Wednesday, June 19, 2024

Trailblazer Angela Smith fears for the future of squash as playing numbers decline

‘Without grassroots investment the game will fade away and die’
By ANGELA SMITH – Squash Mad Correspondent

I am certain that I am not alone in feeling really concerned about the state of squash not only in Britain but throughout most parts of the world. Time moves on but squash has gone backwards.

Now the “flagship” for our sport, the Commonwealth Games, may be changing its format, meaning that squash will no longer be guaranteed a place at the table.

I am looking forward to watching the Games in Birmingham in the summer, and I am impressed by the promotional work being undertaken by the Squash United group around the event.

I sincerely hope their efforts are rewarded, because the state of the game at grassroots level is in a perilous condition.

When I first started playing in the 1970s, my home town of Stoke-on-Trent had no squash club but a municipal sports facility was built with three courts. That is where I fell in love with the sport and very quickly the city had seven privately owned squash clubs, all extremely busy.

Many readers will be able to recount similar stories of local leagues full of players who loved the sport and represented clubs. Then things changed. The space could be used more profitably for aerobics, spinning classes and all manner of alternative exercise. Unfortunately, as more creative and financially beneficial uses were found for that same space, squash continued as it was.

When the commercial club owners disappeared from the squash scene, they took their creative ideas with them and we were left with well-meaning but ineffective volunteers running large parts of the sport.

I am happy to admit that I frequently clashed with some of those committee types during my playing days.

I was one of the first female players to turn professional with a view of making my living via tournament play rather than coaching.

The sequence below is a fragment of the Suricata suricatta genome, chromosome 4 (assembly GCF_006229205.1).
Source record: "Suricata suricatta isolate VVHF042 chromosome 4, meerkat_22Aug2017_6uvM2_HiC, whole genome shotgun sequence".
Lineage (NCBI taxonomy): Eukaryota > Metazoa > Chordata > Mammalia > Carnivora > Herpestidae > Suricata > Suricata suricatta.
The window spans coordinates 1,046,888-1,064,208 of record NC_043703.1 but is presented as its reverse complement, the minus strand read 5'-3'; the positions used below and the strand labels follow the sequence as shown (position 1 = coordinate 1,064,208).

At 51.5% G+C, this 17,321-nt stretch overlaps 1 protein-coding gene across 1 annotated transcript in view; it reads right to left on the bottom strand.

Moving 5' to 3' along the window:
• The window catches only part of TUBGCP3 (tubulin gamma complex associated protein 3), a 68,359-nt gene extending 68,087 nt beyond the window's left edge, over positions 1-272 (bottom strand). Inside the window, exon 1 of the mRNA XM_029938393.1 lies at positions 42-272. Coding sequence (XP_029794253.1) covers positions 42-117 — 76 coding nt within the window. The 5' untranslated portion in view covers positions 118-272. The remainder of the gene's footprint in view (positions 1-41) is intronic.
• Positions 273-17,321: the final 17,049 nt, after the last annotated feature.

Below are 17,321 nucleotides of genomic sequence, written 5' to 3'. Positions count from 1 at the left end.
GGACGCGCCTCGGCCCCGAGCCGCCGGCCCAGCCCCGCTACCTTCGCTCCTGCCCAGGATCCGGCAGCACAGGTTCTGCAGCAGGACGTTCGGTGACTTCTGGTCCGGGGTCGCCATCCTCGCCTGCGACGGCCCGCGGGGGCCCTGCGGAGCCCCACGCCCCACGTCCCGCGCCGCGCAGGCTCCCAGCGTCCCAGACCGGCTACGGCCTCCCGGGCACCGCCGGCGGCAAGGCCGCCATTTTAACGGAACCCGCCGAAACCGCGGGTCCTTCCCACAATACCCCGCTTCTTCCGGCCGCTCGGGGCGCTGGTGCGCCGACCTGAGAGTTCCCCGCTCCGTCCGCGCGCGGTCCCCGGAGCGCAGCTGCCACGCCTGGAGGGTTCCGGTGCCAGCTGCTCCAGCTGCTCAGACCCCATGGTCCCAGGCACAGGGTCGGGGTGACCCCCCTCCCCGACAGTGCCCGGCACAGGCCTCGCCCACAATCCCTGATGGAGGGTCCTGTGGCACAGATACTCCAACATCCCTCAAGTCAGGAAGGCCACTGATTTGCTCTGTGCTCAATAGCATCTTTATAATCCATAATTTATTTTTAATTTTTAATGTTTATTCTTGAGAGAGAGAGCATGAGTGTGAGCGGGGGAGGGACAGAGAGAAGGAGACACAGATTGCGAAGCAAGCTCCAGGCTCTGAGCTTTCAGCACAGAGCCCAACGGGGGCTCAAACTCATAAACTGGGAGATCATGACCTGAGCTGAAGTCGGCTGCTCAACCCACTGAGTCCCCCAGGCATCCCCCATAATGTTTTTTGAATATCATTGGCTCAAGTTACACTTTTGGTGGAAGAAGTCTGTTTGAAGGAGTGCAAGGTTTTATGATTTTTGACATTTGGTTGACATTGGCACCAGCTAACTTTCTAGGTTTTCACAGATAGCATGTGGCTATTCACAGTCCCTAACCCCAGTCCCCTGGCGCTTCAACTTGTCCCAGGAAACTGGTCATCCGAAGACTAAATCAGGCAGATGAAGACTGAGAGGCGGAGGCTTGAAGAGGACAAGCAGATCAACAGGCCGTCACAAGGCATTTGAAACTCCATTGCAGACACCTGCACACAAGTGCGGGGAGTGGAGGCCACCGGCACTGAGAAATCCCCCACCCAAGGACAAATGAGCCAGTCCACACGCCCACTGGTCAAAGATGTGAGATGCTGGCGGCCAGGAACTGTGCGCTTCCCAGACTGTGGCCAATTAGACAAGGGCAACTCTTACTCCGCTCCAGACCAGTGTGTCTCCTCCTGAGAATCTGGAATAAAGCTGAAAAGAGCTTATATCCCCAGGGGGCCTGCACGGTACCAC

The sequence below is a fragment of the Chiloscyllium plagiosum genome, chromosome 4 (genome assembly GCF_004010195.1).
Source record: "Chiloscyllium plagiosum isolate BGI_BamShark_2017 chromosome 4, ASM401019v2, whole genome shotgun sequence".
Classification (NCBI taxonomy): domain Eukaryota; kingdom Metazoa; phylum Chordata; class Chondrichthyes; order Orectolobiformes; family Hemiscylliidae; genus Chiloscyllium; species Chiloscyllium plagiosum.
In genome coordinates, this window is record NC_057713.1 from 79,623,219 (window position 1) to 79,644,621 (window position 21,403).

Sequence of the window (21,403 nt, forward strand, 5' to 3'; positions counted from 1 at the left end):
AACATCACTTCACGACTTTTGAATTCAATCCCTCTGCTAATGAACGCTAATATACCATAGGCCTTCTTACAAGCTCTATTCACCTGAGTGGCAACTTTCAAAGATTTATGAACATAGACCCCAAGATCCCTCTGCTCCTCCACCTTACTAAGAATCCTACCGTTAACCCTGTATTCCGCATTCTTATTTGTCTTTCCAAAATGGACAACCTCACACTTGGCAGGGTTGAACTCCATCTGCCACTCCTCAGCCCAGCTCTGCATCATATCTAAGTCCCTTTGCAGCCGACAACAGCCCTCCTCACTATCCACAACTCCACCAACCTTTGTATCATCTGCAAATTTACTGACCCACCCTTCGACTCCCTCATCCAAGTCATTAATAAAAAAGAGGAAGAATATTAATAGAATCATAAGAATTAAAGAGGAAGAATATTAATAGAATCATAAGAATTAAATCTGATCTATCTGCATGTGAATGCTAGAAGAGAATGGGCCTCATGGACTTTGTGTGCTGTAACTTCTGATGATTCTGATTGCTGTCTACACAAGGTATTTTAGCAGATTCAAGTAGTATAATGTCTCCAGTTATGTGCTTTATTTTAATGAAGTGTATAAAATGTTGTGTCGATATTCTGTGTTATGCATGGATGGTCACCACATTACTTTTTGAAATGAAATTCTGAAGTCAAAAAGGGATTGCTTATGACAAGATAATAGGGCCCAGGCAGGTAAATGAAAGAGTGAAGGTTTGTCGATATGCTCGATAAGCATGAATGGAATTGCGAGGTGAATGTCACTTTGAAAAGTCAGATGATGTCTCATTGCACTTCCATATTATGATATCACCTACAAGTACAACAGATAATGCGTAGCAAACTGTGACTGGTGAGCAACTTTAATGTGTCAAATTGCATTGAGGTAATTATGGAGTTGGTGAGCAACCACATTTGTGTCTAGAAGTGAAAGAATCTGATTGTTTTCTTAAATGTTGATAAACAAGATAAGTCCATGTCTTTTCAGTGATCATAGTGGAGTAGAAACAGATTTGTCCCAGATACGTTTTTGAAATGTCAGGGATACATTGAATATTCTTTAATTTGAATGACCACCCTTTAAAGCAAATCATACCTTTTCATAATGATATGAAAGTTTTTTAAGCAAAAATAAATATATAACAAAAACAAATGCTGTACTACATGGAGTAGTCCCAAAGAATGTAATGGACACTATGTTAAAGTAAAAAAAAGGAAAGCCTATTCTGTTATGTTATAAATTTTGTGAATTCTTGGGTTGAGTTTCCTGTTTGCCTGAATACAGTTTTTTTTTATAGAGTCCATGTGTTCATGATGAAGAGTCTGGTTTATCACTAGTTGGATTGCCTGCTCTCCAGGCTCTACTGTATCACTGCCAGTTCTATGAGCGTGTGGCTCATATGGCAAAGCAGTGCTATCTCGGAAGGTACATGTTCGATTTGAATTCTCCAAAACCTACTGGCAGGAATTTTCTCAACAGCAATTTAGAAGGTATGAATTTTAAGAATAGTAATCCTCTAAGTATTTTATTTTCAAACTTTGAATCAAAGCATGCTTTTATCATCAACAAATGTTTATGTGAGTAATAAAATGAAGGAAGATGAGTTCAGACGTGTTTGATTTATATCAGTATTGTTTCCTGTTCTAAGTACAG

I am very proud that I helped to set up the women’s professional group then known as WISPA. It was tough in the early days but the game grew and the sport is now watched throughout the world – and the quality of play is outstanding.

However, it is all very well having the sport function at an elite level, but how long can this last? If youngsters cannot access courts and clubs and have fun, seeing role models that they can aspire to, then the sport has no future. Top-class professionals will gravitate to the few good clubs that exist in small pockets around the country but this is clearly not enough.

Unfortunately, this is not a problem confined to our shores alone. I am sure that some forward thinking business people could help to try to arrest the slide and former players, from internationals to local “hackers”, might be able to help.

Quite what the World Squash Federation and other governing bodies are doing or planning to do about it, if anything, I have no idea. But I fear for the game that we all love and can see sports such as padel and pickleball taking the space that squash once held. They are innovative and well marketed, everything that squash sadly isn’t.

I know that many squash players switched to outdoor pursuits during lockdown and are reluctant to return to dingy, old-fashioned clubs. This is reflected in a further decline in many parts of the globe with playing numbers nowhere near pre-lockdown figures.

This slideshow requires JavaScript.

I don’t really want this to be all about me, but to highlight how we changed things for the better in the late 70s and where we are now.

I came onto the scene in the mid 70s having learned to play at the local municipal courts in Stoke-on-Trent. I was British Open Under-23 champion in 1976. I then won the British Closed in 1977 and through my career won a host of national and international events and titles.